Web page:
Chess players.

The Nazis do not liquidate only Polish chess players, not at all, the honour is bestowed wherever the S.S. boot treads. The famous Czech chess player Karel Treybal (b. 1885) is falsely accused of hiding weapons for members of the Resistance Movement, and after a brief trial is liquidated in 1941 in Prague. His body is never found. And so on, not to extend the story, which of its own accord stretches in space and time here and there, left and right, forwards and backwards, endlessly.

As early as 1940, in Kraków, in ‘his’ magnificent fortress-palace of Wavel, Hans Frank played host to the Grandmaster Bogolyubov, who was meant to run a chess school with the then world champion Alyokhin. Towards evening he would leaf through his rich collection of chess literature and, when his work cleansing terrain (Polish land, of Poles) allowed, he would play a game or two with some invited Grandmaster. At the Nüremberg trials, in 1946, Hans Frank was condemned to death and hanged.

That jolly squadron amused itself in the occupied countries of the Third Reich. Frank’s chief of police Friedrich-Wilhelm Krüger, when arrests in Poland became somehow routine, indeed tedious, joined the ‘Prinz Eugen’ 7th S.S. Mountain Division, in which he lived, in which the Volksdeutsch spoke German, even Serbian, would you believe, in which the Croats spoke Croatian, they all understood each other and slaughtered civilians and partisans in unison. Alright, in 1945 Krüger killed himself somewhere near Bleiburg, so there’s nothing more to say about that. Besides, Krüger didn’t play chess.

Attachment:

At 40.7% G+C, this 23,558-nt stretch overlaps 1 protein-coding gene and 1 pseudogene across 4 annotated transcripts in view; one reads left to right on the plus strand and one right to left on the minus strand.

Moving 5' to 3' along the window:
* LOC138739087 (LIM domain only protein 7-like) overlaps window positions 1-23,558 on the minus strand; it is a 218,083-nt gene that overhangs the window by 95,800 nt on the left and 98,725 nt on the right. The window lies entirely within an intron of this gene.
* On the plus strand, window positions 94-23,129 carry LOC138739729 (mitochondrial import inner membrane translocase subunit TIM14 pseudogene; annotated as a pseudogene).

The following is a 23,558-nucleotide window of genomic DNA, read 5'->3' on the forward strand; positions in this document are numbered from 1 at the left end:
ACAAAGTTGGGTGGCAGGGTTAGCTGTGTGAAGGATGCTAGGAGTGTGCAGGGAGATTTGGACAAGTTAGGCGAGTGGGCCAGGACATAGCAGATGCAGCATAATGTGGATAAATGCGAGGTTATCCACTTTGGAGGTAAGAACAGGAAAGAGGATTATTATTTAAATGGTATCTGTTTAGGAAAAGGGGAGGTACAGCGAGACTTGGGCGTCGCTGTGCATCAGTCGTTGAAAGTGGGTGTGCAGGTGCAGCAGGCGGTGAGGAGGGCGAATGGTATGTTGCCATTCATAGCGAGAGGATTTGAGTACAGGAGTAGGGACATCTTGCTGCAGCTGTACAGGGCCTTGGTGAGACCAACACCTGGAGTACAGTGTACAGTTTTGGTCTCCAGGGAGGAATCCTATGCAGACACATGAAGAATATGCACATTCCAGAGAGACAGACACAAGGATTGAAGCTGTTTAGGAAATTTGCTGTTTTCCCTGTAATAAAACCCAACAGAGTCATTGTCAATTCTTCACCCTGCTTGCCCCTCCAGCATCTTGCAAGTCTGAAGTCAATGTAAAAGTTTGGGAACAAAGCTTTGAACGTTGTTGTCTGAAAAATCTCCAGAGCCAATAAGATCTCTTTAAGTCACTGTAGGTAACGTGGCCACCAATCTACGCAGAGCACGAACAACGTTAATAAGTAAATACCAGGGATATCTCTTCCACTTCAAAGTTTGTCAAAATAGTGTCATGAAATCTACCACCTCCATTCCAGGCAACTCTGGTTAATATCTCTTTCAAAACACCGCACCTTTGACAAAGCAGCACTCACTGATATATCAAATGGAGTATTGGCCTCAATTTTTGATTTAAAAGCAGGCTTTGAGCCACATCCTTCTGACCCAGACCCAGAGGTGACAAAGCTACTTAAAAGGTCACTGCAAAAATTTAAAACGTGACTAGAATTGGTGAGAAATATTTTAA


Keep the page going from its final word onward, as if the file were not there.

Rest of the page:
Krüger was replaced in Frank’s group by a tall 47-year-old police commander (Höhere S.S. und Polizeiführer), the monstrous Karl Heinrich Wilhelm Koppe, who deported Poles and Polish Jews en masse to camps and, so as not to get irritated in his work by unnecessary delay, he liquidated many of them at once, in the open. He was particularly irritated by psychiatric patients, and showered 1,558 of them with gas. He wasn’t especially enamoured of consumptives either, because they posed a serious threat to the whole pure-blooded German population, so he summarily removed some thirty thousand (30,000) of them from this world. At the end of the war Koppe did not kill himself, no chance, but he did not play chess. Koppe took his wife’s surname (so as not to be recognised) and in Bonn managed the Sarotti factory, known for chocolate confectionery, and so settled down and grew increasingly fat. The fact that Koppe was arrested in 1960 is irrelevant, because he was released two years later, just as he was two years after his second arrest in 1964, ostensibly because of poor health, when he was accused of collaborating in the mass liquidation of 145,000 people. Poland sought his extradition, but Germany said Keine Chance, nein, and that was that. Koppe died in 1975, in Bonn, blessed, buried and carefree.

Why have I strayed so far? The paths of human thought really are mysterious.